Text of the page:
Of church and civic engagement
A recent story on National Public Radio focused on the relationship between a decline in church attendance across the United States and the rise of American nationalist sentiments. Surprisingly, the rise came predominantly from people who consider themselves faith-based but don’t regularly attend a church.
My wife and I attend regular services and I consider myself a person grounded in my faith. This puts me in both the majority ... and the minority. A recent Pew Research Poll found that while most Americans believe in some form of God, they do not attend regular services or consider themselves associated with a religion. This divide is more pronounced the younger the demographic.
The point of the NPR story was not that more people should join a church or other organized religion. Instead, the point was about the decline of civic institutions within our American democracy. The researcher was hypothesizing that because churches have historically been one a predominant civic mixing place for Americans, the lack of a church community was a major contributing factor.
Broadly defined, civic institutions are those places within our community where we do the work of “small d” democracy. They cross social and economic divides. They provide for opportunities to create “bridging” social capital, to know and work with those who are not exactly like us. A faith affinity has historically been one of those places where people from various economic, social, cultural and ethnic backgrounds are drawn together.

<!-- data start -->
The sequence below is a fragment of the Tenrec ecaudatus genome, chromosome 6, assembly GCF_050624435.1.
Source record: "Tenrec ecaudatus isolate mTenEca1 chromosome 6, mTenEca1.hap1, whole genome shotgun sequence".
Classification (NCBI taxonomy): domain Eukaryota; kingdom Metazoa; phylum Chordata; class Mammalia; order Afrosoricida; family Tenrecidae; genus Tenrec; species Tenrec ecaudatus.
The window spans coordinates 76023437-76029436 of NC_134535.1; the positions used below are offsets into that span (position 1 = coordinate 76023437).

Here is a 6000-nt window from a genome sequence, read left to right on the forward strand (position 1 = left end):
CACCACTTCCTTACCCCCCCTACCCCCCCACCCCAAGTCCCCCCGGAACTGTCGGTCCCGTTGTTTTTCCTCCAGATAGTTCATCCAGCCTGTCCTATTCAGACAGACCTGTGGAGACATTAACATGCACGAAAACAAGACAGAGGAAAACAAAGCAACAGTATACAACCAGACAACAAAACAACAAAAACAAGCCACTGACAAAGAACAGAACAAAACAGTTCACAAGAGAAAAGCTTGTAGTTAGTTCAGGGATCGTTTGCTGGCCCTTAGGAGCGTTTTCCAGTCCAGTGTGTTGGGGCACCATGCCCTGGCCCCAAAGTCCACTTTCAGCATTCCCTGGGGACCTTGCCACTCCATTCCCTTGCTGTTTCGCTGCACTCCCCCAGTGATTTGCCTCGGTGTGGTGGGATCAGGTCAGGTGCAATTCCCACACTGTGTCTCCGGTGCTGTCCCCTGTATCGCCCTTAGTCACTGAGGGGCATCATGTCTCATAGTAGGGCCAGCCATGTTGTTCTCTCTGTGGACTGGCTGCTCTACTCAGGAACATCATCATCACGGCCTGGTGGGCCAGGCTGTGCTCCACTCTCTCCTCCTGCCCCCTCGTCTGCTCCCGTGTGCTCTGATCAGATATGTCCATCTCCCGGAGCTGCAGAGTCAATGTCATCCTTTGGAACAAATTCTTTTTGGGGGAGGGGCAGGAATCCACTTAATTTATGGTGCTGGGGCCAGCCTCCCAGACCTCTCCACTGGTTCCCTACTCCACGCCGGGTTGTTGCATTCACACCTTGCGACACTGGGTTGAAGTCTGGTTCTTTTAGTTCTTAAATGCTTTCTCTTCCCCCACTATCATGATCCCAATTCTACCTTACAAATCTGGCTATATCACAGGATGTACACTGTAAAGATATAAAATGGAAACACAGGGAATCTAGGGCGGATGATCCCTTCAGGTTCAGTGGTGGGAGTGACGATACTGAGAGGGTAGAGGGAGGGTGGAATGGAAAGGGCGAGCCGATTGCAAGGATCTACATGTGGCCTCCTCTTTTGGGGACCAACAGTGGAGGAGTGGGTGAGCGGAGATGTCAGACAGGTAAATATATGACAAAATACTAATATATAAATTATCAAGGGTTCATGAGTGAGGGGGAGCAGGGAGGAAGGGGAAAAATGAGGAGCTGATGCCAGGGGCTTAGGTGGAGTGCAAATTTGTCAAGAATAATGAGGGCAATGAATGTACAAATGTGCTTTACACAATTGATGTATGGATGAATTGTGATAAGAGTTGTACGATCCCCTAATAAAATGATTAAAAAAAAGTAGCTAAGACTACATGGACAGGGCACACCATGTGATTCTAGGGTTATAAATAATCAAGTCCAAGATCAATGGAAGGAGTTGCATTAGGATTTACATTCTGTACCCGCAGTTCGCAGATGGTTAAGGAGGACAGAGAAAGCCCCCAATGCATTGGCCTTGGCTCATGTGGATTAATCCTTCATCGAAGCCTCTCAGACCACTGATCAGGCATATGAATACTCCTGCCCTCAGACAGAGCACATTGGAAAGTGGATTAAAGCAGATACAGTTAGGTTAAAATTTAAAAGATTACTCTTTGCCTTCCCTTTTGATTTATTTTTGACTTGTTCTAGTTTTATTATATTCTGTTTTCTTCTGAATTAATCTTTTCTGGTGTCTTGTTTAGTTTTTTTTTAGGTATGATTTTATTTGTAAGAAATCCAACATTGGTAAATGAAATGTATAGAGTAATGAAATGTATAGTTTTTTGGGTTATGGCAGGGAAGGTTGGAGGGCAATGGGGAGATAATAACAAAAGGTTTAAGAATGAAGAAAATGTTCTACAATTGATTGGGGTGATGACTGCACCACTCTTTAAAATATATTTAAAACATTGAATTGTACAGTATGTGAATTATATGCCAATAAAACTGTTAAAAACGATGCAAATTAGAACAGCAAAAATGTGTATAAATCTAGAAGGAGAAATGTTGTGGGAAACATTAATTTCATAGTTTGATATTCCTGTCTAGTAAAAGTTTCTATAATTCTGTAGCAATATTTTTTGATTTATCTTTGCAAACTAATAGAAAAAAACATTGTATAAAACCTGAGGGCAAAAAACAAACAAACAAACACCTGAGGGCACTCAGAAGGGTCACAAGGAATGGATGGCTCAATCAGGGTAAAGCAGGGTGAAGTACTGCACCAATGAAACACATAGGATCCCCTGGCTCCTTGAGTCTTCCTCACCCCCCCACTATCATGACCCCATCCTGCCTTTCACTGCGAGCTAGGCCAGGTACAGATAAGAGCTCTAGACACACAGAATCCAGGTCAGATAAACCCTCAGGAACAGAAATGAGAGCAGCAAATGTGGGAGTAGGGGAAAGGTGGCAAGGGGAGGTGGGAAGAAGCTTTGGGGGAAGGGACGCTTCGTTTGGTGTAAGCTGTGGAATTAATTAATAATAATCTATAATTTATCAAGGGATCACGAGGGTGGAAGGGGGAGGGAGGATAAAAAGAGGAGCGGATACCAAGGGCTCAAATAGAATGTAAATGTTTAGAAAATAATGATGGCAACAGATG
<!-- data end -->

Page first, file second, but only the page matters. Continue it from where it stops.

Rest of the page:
Churches, of course, are not the only places civic engagement takes place. Nor are they the only civic institutions suffering from declining attendance and participation. Dr. Robert Putnam is renowned for his research and writing on this topic. In 2001, he spoke to a large audience at the Duluth Superior Area Community Foundation’s annual meeting about his findings. Dr. Putnam shared that surveys of Americans indicate that since 1965 time spent on informal socializing and visiting is down by as much as 25 percent and time devoted to clubs and organizations is down even more sharply, by over 50 percent. Organizations as diverse as the PTA, the Elks Club, the League of Women Voters, the Red Cross, labor unions and even bowling leagues (thus his famous book, “Bowling Alone”) show that participation in these organizations has declined sharply over the past several decades. Measures of traditional political participation, like attendance at city council or school board meeting or involvement in a political party, show similar declines.
Does this mean we’re just not interacting with each other anymore? No. A surprising subtext of these declines is the growth in “self-sorting.” Self-sorting is when we choose to live in neighborhoods, communities and political districts where the way others look and think is very closely aligned to, well, the way we do. Self-sorting is enabled by the historic degree of mobility we now enjoy and is occurring at a degree never seen before in our country’s history. It’s been highlighted by many political observers as one of the most significant factors in the ever-increasing polarization of politics.
We do better than many communities with our levels of civic participation. People in Duluth are involved; it’s a part of who we are. But we can also self-sort with the best of them. As with so many things in life, the first positive step we can take is to simply be aware.